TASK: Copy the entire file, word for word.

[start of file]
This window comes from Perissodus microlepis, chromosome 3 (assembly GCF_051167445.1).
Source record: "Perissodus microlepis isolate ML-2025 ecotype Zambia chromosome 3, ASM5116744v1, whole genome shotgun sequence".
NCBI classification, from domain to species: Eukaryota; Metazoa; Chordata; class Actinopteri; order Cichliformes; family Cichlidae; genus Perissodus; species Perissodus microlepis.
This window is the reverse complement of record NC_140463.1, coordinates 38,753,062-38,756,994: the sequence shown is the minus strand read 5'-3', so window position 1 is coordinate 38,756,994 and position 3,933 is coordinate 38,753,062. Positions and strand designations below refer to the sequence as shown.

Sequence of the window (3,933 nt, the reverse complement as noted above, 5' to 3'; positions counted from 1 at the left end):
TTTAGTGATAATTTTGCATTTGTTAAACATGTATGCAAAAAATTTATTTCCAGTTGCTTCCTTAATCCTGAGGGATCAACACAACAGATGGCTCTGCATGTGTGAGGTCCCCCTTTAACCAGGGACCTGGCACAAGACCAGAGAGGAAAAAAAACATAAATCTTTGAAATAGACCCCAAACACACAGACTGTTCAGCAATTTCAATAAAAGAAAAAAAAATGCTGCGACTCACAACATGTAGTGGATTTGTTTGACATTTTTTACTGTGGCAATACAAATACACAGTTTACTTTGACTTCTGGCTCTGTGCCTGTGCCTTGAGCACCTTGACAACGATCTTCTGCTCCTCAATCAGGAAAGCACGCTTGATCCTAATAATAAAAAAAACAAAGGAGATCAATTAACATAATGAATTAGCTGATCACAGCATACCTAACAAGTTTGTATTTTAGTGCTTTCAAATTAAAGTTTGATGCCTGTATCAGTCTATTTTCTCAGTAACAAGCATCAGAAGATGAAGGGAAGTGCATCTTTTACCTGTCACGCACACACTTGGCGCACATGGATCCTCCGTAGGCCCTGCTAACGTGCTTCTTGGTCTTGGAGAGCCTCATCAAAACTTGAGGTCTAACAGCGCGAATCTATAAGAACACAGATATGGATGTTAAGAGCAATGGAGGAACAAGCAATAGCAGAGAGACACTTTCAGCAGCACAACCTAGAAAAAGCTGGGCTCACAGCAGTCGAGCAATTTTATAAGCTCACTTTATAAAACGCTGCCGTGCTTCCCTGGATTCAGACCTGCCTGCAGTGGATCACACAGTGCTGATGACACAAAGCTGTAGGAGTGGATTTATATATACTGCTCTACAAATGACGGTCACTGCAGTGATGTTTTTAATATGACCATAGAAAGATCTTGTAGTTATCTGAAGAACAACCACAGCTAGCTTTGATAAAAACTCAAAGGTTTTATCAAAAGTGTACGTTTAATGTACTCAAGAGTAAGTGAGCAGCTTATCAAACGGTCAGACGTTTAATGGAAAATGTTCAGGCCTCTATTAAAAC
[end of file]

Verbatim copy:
This window comes from Perissodus microlepis, chromosome 3 (assembly GCF_051167445.1).
Source record: "Perissodus microlepis isolate ML-2025 ecotype Zambia chromosome 3, ASM5116744v1, whole genome shotgun sequence".
NCBI classification, from domain to species: Eukaryota; Metazoa; Chordata; class Actinopteri; order Cichliformes; family Cichlidae; genus Perissodus; species Perissodus microlepis.
This window is the reverse complement of record NC_140463.1, coordinates 38,753,062-38,756,994: the sequence shown is the minus strand read 5'-3', so window position 1 is coordinate 38,756,994 and position 3,933 is coordinate 38,753,062. Positions and strand designations below refer to the sequence as shown.

Sequence of the window (3,933 nt, the reverse complement as noted above, 5' to 3'; positions counted from 1 at the left end):
TTTAGTGATAATTTTGCATTTGTTAAACATGTATGCAAAAAATTTATTTCCAGTTGCTTCCTTAATCCTGAGGGATCAACACAACAGATGGCTCTGCATGTGTGAGGTCCCCCTTTAACCAGGGACCTGGCACAAGACCAGAGAGGAAAAAAAACATAAATCTTTGAAATAGACCCCAAACACACAGACTGTTCAGCAATTTCAATAAAAGAAAAAAAAATGCTGCGACTCACAACATGTAGTGGATTTGTTTGACATTTTTTACTGTGGCAATACAAATACACAGTTTACTTTGACTTCTGGCTCTGTGCCTGTGCCTTGAGCACCTTGACAACGATCTTCTGCTCCTCAATCAGGAAAGCACGCTTGATCCTAATAATAAAAAAAACAAAGGAGATCAATTAACATAATGAATTAGCTGATCACAGCATACCTAACAAGTTTGTATTTTAGTGCTTTCAAATTAAAGTTTGATGCCTGTATCAGTCTATTTTCTCAGTAACAAGCATCAGAAGATGAAGGGAAGTGCATCTTTTACCTGTCACGCACACACTTGGCGCACATGGATCCTCCGTAGGCCCTGCTAACGTGCTTCTTGGTCTTGGAGAGCCTCATCAAAACTTGAGGTCTAACAGCGCGAATCTATAAGAACACAGATATGGATGTTAAGAGCAATGGAGGAACAAGCAATAGCAGAGAGACACTTTCAGCAGCACAACCTAGAAAAAGCTGGGCTCACAGCAGTCGAGCAATTTTATAAGCTCACTTTATAAAACGCTGCCGTGCTTCCCTGGATTCAGACCTGCCTGCAGTGGATCACACAGTGCTGATGACACAAAGCTGTAGGAGTGGATTTATATATACTGCTCTACAAATGACGGTCACTGCAGTGATGTTTTTAATATGACCATAGAAAGATCTTGTAGTTATCTGAAGAACAACCACAGCTAGCTTTGATAAAAACTCAAAGGTTTTATCAAAAGTGTACGTTTAATGTACTCAAGAGTAAGTGAGCAGCTTATCAAACGGTCAGACGTTTAATGGAAAATGTTCAGGCCTCTATTAAAAC